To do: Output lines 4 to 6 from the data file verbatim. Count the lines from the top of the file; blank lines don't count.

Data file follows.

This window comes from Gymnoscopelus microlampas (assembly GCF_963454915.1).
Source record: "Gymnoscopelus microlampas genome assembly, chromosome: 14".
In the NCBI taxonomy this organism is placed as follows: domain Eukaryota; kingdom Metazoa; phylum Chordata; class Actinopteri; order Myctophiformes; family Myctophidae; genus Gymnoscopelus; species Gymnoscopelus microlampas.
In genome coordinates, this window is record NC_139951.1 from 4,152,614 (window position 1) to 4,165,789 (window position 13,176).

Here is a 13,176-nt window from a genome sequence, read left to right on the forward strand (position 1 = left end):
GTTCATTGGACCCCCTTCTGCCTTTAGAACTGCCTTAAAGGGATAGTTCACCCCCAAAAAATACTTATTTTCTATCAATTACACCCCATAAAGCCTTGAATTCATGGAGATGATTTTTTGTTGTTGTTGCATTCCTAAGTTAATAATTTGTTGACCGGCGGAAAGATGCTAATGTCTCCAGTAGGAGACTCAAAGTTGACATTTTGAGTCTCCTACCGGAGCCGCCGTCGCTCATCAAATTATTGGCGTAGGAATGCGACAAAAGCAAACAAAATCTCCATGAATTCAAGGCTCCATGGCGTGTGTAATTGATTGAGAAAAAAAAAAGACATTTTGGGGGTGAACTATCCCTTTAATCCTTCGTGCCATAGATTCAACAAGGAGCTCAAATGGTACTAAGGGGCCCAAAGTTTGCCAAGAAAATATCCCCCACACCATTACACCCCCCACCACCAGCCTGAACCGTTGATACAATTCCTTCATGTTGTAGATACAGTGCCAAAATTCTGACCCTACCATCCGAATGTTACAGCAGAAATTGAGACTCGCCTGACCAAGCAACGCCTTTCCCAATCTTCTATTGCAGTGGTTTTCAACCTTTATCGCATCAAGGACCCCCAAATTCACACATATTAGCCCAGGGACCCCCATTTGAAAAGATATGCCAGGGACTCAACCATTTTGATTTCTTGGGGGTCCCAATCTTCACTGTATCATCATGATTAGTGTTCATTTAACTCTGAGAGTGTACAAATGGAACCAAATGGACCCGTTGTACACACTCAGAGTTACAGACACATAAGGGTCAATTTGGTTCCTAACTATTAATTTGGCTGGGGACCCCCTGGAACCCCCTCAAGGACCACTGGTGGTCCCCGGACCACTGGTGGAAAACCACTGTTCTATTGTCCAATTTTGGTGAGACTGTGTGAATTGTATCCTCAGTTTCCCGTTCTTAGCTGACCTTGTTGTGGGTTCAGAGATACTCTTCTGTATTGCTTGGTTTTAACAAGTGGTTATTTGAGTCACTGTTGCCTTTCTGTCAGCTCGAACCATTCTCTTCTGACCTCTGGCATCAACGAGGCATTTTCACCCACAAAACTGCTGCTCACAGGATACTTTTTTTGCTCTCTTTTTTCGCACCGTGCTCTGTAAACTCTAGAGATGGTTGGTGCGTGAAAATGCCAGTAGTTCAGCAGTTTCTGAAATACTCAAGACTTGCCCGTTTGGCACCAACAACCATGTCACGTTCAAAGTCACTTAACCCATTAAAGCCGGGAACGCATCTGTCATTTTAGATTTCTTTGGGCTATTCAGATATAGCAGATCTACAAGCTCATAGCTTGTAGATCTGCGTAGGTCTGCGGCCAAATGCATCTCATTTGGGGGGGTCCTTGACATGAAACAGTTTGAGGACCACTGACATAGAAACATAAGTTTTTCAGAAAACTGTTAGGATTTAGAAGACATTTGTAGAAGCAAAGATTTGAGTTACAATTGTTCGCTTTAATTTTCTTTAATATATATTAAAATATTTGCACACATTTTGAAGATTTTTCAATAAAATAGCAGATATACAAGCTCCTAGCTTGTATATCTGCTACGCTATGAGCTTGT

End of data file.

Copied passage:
In genome coordinates, this window is record NC_139951.1 from 4,152,614 (window position 1) to 4,165,789 (window position 13,176).

Here is a 13,176-nt window from a genome sequence, read left to right on the forward strand (position 1 = left end):
GTTCATTGGACCCCCTTCTGCCTTTAGAACTGCCTTAAAGGGATAGTTCACCCCCAAAAAATACTTATTTTCTATCAATTACACCCCATAAAGCCTTGAATTCATGGAGATGATTTTTTGTTGTTGTTGCATTCCTAAGTTAATAATTTGTTGACCGGCGGAAAGATGCTAATGTCTCCAGTAGGAGACTCAAAGTTGACATTTTGAGTCTCCTACCGGAGCCGCCGTCGCTCATCAAATTATTGGCGTAGGAATGCGACAAAAGCAAACAAAATCTCCATGAATTCAAGGCTCCATGGCGTGTGTAATTGATTGAGAAAAAAAAAAGACATTTTGGGGGTGAACTATCCCTTTAATCCTTCGTGCCATAGATTCAACAAGGAGCTCAAATGGTACTAAGGGGCCCAAAGTTTGCCAAGAAAATATCCCCCACACCATTACACCCCCCACCACCAGCCTGAACCGTTGATACAATTCCTTCATGTTGTAGATACAGTGCCAAAATTCTGACCCTACCATCCGAATGTTACAGCAGAAATTGAGACTCGCCTGACCAAGCAACGCCTTTCCCAATCTTCTATTGCAGTGGTTTTCAACCTTTATCGCATCAAGGACCCCCAAATTCACACATATTAGCCCAGGGACCCCCATTTGAAAAGATATGCCAGGGACTCAACCATTTTGATTTCTTGGGGGTCCCAATCTTCACTGTATCATCATGATTAGTGTTCATTTAACTCTGAGAGTGTACAAATGGAACCAAATGGACCCGTTGTACACACTCAGAGTTACAGACACATAAGGGTCAATTTGGTTCCTAACTATTAATTTGGCTGGGGACCCCCTGGAACCCCCTCAAGGACCACTGGTGGTCCCCGGACCACTGGTGGAAAACCACTGTTCTATTGTCCAATTTTGGTGAGACTGTGTGAATTGTATCCTCAGTTTCCCGTTCTTAGCTGACCTTGTTGTGGGTTCAGAGATACTCTTCTGTATTGCTTGGTTTTAACAAGTGGTTATTTGAGTCACTGTTGCCTTTCTGTCAGCTCGAACCATTCTCTTCTGACCTCTGGCATCAACGAGGCATTTTCACCCACAAAACTGCTGCTCACAGGATACTTTTTTTGCTCTCTTTTTTCGCACCGTGCTCTGTAAACTCTAGAGATGGTTGGTGCGTGAAAATGCCAGTAGTTCAGCAGTTTCTGAAATACTCAAGACTTGCCCGTTTGGCACCAACAACCATGTCACGTTCAAAGTCACTTAACCCATTAAAGCCGGGAACGCATCTGTCATTTTAGATTTCTTTGGGCTATTCAGATATAGCAGATCTACAAGCTCATAGCTTGTAGATCTGCGTAGGTCTGCGGCCAAATGCATCTCATTTGGGGGGGTCCTTGACATGAAACAGTTTGAGGACCACTGACATAGAAACATAAGTTTTTCAGAAAACTGTTAGGATTTAGAAGACATTTGTAGAAGCAAAGATTTGAGTTACAATTGTTCGCTTTAATTTTCTTTAATATATATTAAAATATTTGCACACATTTTGAAGATTTTTCAATAAAATAGCAGATATACAAGCTCCTAGCTTGTATATCTGCTACGCTATGAGCTTGT